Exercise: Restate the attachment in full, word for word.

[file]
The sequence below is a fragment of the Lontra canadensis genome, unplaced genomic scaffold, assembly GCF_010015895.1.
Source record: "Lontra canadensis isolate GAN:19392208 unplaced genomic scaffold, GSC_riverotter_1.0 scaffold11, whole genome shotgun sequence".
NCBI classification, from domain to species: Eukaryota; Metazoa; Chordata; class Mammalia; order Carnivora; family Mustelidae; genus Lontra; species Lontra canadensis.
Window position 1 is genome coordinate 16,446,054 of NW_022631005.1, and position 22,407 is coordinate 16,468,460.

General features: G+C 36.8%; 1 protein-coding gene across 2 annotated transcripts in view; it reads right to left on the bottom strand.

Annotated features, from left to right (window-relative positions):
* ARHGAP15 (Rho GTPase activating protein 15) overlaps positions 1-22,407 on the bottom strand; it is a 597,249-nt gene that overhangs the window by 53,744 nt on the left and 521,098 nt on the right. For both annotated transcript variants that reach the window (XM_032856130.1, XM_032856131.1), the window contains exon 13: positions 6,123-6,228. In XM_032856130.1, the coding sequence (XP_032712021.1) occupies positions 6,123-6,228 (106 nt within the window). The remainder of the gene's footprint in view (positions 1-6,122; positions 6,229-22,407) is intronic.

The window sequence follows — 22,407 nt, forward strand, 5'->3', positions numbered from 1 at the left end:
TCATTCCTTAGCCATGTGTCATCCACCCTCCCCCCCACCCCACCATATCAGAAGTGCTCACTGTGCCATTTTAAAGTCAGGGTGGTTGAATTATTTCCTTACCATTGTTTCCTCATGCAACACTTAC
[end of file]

The sequence below is a fragment of the Lontra canadensis genome, unplaced genomic scaffold, assembly GCF_010015895.1.
Source record: "Lontra canadensis isolate GAN:19392208 unplaced genomic scaffold, GSC_riverotter_1.0 scaffold11, whole genome shotgun sequence".
NCBI classification, from domain to species: Eukaryota; Metazoa; Chordata; class Mammalia; order Carnivora; family Mustelidae; genus Lontra; species Lontra canadensis.
Window position 1 is genome coordinate 16,446,054 of NW_022631005.1, and position 22,407 is coordinate 16,468,460.

General features: G+C 36.8%; 1 protein-coding gene across 2 annotated transcripts in view; it reads right to left on the bottom strand.

Annotated features, from left to right (window-relative positions):
* ARHGAP15 (Rho GTPase activating protein 15) overlaps positions 1-22,407 on the bottom strand; it is a 597,249-nt gene that overhangs the window by 53,744 nt on the left and 521,098 nt on the right. For both annotated transcript variants that reach the window (XM_032856130.1, XM_032856131.1), the window contains exon 13: positions 6,123-6,228. In XM_032856130.1, the coding sequence (XP_032712021.1) occupies positions 6,123-6,228 (106 nt within the window). The remainder of the gene's footprint in view (positions 1-6,122; positions 6,229-22,407) is intronic.

The window sequence follows — 22,407 nt, forward strand, 5'->3', positions numbered from 1 at the left end:
TCATTCCTTAGCCATGTGTCATCCACCCTCCCCCCCACCCCACCATATCAGAAGTGCTCACTGTGCCATTTTAAAGTCAGGGTGGTTGAATTATTTCCTTACCATTGTTTCCTCATGCAACACTTAC